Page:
The scheduled Dec. 22 launch of the James Webb Space Telescope from French Guiana will be the culmination of a quarter-century of designing, building and testing the most complicated thing ever built by humans. Webb, 25 years in the making, will succeed Hubble as NASA's flagship project. Before reading more, I encourage you to check out an animation at www.youtube.com/watch?v=v6ihVeEoUdo&t=249s, which shows the deployment of the telescope, origami-style, over the 29-day period following launch. The video gives a glimpse into the incredible complexity required to squeeze a large telescope into the cramped nose cone of a rocket. More than 50 major steps are needed to unfold the telescope and its sunshield, each of which has to work perfectly.
Why do we need another space telescope?
Over the last 31 years, Hubble, launched in 1990, has demonstrated the enormous value of large space telescopes. In that time, it's opened up entire areas of research, including the evolution of galaxies, atmospheric studies of exoplanets (planets beyond our solar system) and the accelerating expansion of the universe. However, Hubble is also limited by the size of its mirror (8 feet in diameter), restricted ability to see in infrared wavelengths and its low Earth orbit. Webb, which will orbit the sun a million miles from Earth, is designed to overcome these limitations, especially in its ability to see far into the infrared.
So it's a bigger telescope?
Much bigger, with six times Hubble's light-gathering area. Its 21-foot diameter mirror would have been too large to fit into the nose cone of a launch vehicle as one piece, so Webb's mirror consists of 18 hexagonal gold-coated beryllium segments, each about four feet across, which will unfold like the petals of a flower once it's in space. Its resolution is equivalent to seeing a penny 24 miles away.
Why won't it be in low Earth orbit, like Hubble?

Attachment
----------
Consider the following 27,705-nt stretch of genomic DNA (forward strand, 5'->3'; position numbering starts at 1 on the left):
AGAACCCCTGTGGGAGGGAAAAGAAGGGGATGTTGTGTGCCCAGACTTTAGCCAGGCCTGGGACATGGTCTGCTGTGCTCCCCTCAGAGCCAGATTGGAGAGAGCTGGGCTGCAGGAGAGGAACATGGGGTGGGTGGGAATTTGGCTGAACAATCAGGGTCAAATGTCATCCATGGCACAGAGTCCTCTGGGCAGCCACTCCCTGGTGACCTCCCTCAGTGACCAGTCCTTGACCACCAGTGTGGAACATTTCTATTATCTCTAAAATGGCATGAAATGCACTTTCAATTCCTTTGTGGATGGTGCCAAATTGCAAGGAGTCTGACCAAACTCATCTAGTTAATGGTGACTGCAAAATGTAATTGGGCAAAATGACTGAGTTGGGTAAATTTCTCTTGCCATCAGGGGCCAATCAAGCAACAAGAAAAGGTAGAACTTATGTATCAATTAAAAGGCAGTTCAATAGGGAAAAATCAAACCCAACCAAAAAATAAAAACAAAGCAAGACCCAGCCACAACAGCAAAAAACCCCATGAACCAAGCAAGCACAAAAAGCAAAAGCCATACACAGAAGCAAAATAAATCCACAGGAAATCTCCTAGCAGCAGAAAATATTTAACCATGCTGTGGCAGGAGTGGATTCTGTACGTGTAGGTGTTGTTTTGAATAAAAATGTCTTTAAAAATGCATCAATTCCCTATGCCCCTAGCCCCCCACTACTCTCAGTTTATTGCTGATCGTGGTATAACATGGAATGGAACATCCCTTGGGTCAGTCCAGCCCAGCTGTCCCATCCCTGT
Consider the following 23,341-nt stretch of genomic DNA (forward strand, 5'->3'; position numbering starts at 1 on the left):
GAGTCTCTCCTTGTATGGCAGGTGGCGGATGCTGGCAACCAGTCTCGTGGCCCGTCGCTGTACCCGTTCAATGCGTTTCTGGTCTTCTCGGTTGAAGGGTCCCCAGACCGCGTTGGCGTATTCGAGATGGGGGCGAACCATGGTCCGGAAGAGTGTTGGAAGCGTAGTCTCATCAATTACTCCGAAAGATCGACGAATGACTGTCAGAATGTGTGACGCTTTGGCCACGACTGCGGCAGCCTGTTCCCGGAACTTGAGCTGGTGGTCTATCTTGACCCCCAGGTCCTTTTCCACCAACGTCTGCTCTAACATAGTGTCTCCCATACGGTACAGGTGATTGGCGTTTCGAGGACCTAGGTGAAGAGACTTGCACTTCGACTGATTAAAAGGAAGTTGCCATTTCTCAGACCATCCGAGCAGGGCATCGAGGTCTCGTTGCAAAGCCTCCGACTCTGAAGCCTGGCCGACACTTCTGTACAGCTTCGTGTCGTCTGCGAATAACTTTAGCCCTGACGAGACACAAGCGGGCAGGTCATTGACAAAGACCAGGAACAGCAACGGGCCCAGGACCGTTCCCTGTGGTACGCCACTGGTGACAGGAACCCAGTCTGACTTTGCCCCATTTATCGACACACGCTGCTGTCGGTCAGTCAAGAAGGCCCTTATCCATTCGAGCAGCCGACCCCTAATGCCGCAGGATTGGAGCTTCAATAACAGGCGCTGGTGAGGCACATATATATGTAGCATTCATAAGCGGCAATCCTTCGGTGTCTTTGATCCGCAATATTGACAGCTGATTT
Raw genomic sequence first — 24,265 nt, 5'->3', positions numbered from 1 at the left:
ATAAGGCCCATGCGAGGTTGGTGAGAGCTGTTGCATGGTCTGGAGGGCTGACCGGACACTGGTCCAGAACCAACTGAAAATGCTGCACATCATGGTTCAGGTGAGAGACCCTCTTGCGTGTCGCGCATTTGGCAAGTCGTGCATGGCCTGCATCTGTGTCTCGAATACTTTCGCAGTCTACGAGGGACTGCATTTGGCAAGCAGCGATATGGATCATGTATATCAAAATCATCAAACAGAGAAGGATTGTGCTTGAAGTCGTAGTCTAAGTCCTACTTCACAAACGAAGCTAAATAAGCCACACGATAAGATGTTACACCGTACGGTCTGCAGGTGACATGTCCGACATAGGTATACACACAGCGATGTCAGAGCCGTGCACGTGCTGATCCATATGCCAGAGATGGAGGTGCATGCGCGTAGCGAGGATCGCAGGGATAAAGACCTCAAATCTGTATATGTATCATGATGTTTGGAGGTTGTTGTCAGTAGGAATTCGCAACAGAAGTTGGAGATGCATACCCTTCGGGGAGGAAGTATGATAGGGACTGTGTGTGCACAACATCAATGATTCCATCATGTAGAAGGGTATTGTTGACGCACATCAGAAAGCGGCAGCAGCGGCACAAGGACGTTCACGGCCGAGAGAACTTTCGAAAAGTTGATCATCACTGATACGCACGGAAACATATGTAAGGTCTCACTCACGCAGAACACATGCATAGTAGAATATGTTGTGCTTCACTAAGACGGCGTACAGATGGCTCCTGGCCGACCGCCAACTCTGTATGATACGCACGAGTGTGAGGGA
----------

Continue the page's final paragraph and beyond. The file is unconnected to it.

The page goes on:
Hubble orbits 340 miles above Earth's surface, meaning it's been possible to service it — five times — a huge advantage compared with Webb, which is on its own after launch. However, Webb's solar orbit will allow it to operate at the extremely low temperature — minus 370 degrees — needed for deep infrared astronomy, compared to the balmy 59 degrees of Hubble's mirror. Webb's orbit also means that the telescope will have much better pointing and observing efficiency than Hubble, which goes in and out of sunlight every 90 minutes.
How can it stay a million miles from Earth if it's orbiting the sun beyond Earth?
Webb will be in a "halo orbit" around the second Sun-Earth Lagrange point, or L2. Normally, the gravitational force on an object (space telescope) from two massive bodies (Sun and Earth) leads to an erratic, wandering orbit. In the 1700s, Leonhard Euler and Joseph-Louis Lagrange discovered five points at which gravity and centrifugal forces cancel out, resulting in stable orbits. The Webb will need very little fuel to keep it consistently positioned at L2.
How does Webb's mirror stay so cold? And why is that important?
Webb's low temperature is needed for sensitivity to minute variations in infrared signals, including those from exoplanets and from the very earliest stars and galaxies. The telescope's sunshield will block radiation from the Sun (and Earth and moon) like a tennis-court-size parasol. It consists of five hair-thin layers of Kapton, an aluminum-coated polyimide film, with the outermost sun-facing side at a temperature nearly that of boiling water and the inner side at the temperature of liquid nitrogen. The "origami" video I referred to above shows how these huge sheets of material are unfurled in space, a nail-biting procedure, especially since one ripped during a practice deployment three years ago, leading to a major re-design.
To be continued next week.
Barry Evans (he/him, email@example.com) will be holding his breath for a full 29 days until deployment is complete, following launch at 4.20 a.m. Humboldt time on Dec. 22.